Lecture Program

AIA Lecturer: Lesley Gregoricka

Affiliation: University of South Alabama

Lesley Gregoricka is an Associate Professor of Anthropology with the Department of Sociology, Anthropology, & Social Work at the University of South Alabama. She holds degrees from the University of Notre Dame (B.A.) and The Ohio State University (M.A. and Ph.D.). As a bioarchaeologist, her research focuses on prehistoric mortuary practices and the biogeochemistry of ancient human skeletal remains to examine changing patterns of mobility, diet, and social complexity across southeastern Arabia, the southern Levant, and Sudan. She recently co-edited two volumes entitled Mortuary and Bioarchaeological Perspectives on Bronze Age Arabia and Purposeful Pain: The Bioarchaeology of Intentional Suffering. She now directs a NSF-REU (Research Experiences for Undergraduates) program each summer, where students from around country learn to conduct bioarchaeological research.

Abstracts:


The vast majority of individuals who died during the Umm an-Nar period (2700-2000 BCE) of the Early Bronze Age in southeastern Arabia were interred within large communal tombs; following decomposition, their skeletons became intentionally commingled with hundreds of others. Only in rare cases do archaeologists discover individuals whose bodies remained intact after death.  This lecture will discuss two women from two Umm an-Nar tombs whose skeletons remained fully articulated from the sites of Shimal and Tell Abraq in what is now the United Arab Emirates.

The Shimal female was interred with a dog laid alongside her head, indicating that she may have engaged in hunting or herding activities. The Tell Abraq female was paralyzed from the waist down and likely suffered from polio, suggesting that she received care as a member of her community despite her disability and non-local status, as evaluated by isotopic analysis. Both women were set apart in meaningful ways, speaking to an identity that granted them special status in death.

 

Short bibliography and/or website on lecture topic:

Blau, S, and Beech, M. (1999). One woman and her dog: An Umm an-­Nar example from the United Arab Emirates. Arabian Archaeology and Epigraphy, 10, 34-42.

Gregoricka, L. A. (2020). Negotiating contact in the periphery: Commingled mortuary practices and identity construction in Bronze Age Arabia. In: K.J. Knudson & C. M. Stojanowski (Eds.), Bioarchaeology and Identity Revisited (pp. 85-106). Gainesville: University Press of Florida.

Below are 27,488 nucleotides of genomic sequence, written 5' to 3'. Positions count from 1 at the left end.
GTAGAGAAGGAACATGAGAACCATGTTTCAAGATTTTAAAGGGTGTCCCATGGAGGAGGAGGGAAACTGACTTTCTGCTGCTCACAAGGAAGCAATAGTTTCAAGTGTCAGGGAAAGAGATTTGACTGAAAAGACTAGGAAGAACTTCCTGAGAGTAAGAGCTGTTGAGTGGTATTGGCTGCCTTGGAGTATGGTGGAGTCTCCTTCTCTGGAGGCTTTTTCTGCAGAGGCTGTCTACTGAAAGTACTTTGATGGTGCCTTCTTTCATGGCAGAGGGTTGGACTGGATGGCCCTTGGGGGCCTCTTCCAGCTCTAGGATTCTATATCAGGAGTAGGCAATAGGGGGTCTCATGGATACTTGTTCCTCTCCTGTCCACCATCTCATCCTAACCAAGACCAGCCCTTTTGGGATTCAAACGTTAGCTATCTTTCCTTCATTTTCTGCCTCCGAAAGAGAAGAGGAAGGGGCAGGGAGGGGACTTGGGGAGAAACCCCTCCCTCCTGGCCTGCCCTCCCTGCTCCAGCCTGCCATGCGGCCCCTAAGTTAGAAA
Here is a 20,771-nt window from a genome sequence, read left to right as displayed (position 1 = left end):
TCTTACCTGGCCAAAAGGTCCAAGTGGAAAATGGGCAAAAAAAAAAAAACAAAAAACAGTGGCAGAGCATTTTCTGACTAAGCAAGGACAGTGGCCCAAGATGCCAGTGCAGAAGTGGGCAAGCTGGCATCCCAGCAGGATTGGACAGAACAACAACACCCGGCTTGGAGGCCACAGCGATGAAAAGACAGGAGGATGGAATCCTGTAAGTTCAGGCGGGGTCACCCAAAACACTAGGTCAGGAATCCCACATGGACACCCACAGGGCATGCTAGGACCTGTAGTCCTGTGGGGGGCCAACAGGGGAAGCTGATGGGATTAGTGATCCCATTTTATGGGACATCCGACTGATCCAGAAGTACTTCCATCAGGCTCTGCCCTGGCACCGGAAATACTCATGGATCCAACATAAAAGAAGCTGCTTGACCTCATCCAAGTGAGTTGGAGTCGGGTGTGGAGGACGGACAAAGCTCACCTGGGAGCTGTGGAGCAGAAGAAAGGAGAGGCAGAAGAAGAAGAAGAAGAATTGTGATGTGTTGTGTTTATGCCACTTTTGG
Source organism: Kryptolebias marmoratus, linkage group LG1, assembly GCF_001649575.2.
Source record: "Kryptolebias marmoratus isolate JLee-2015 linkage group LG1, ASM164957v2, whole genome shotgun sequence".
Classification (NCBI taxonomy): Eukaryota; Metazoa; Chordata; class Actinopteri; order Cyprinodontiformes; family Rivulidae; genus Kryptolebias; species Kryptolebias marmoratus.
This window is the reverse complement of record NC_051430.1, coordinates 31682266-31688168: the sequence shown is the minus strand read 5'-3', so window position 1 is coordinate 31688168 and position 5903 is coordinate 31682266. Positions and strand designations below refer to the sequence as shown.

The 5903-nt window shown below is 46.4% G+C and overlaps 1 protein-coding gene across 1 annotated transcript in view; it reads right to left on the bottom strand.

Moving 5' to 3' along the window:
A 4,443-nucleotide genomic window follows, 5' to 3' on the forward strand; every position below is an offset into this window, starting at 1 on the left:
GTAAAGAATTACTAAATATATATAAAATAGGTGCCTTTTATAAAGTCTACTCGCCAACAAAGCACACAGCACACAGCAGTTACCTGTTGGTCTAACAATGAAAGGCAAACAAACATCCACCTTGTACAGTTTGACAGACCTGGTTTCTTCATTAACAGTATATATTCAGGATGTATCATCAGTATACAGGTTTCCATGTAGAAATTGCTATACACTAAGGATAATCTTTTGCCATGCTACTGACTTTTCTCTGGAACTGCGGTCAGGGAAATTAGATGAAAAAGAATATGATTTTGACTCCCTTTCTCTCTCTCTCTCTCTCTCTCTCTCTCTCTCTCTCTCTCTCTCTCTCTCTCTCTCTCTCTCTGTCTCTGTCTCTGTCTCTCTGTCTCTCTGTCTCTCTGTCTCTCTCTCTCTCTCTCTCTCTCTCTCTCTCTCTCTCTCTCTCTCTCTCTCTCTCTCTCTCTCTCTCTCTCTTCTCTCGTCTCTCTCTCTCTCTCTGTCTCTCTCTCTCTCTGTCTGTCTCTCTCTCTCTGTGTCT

Gregoricka, L.A., Ullinger, J.M., and Schrenk, A. (Under review). Set apart from within: Articulated women in commingled tombs from Early Bronze Age Arabia. Arabian Archaeology & Epigraphy.

Schrenk, A., Gregoricka, L.A., Martin, D.L., and Potts, D.T. (2016). Differential diagnosis of a progressive neuromuscular disorder using bioarchaeological and biogeochemical evidence from a Bronze Age skeleton in the UAE. International Journal of Paleopathology, 13, 1-10.

The rapid aridification of southeastern Arabia at the end of the Umm an-Nar period  (2700-2000 BCE) coincided with major changes in material culture and social organization demarcating the subsequent Wadi Suq period (2000-1600 BCE). However, climate change has rarely been directly observed in the tissues of the people who themselves experienced it. Here, stable oxygen isotopes from the dental enamel of those interred in monumental third and second millennia BCE tombs at the Shimal Necropolis in the United Arab Emirates were used to evaluate shifts in climate. Strontium and carbon isotope values were similarly investigated to assess the impact of an increasingly arid climate on mobility patterns and dietary intake. These isotopes reveal regional aridification over time, but also continuity in lifestyle, suggestive of a resilient community that sought to maintain their way of life in the face of environmental change.

 

Short bibliography and/or website on lecture topic:

Gregoricka, L.A. (2016). Human response to climate change during the Umm an-Nar/Wadi Suq transition in the United Arab Emirates. International Journal of Osteoarchaeology 26(2): 211-220.

Gregoricka, L.A. (2021). Aridity and adaptation among Arabian Bronze Age communities: Investigating mobility and climate change using isotope analysis. In: G. Robbins Schug (Ed.), The Routledge Handbook of the Bioarchaeology of Climate and Environmental Change (pp. 431-452). New York: Routledge.

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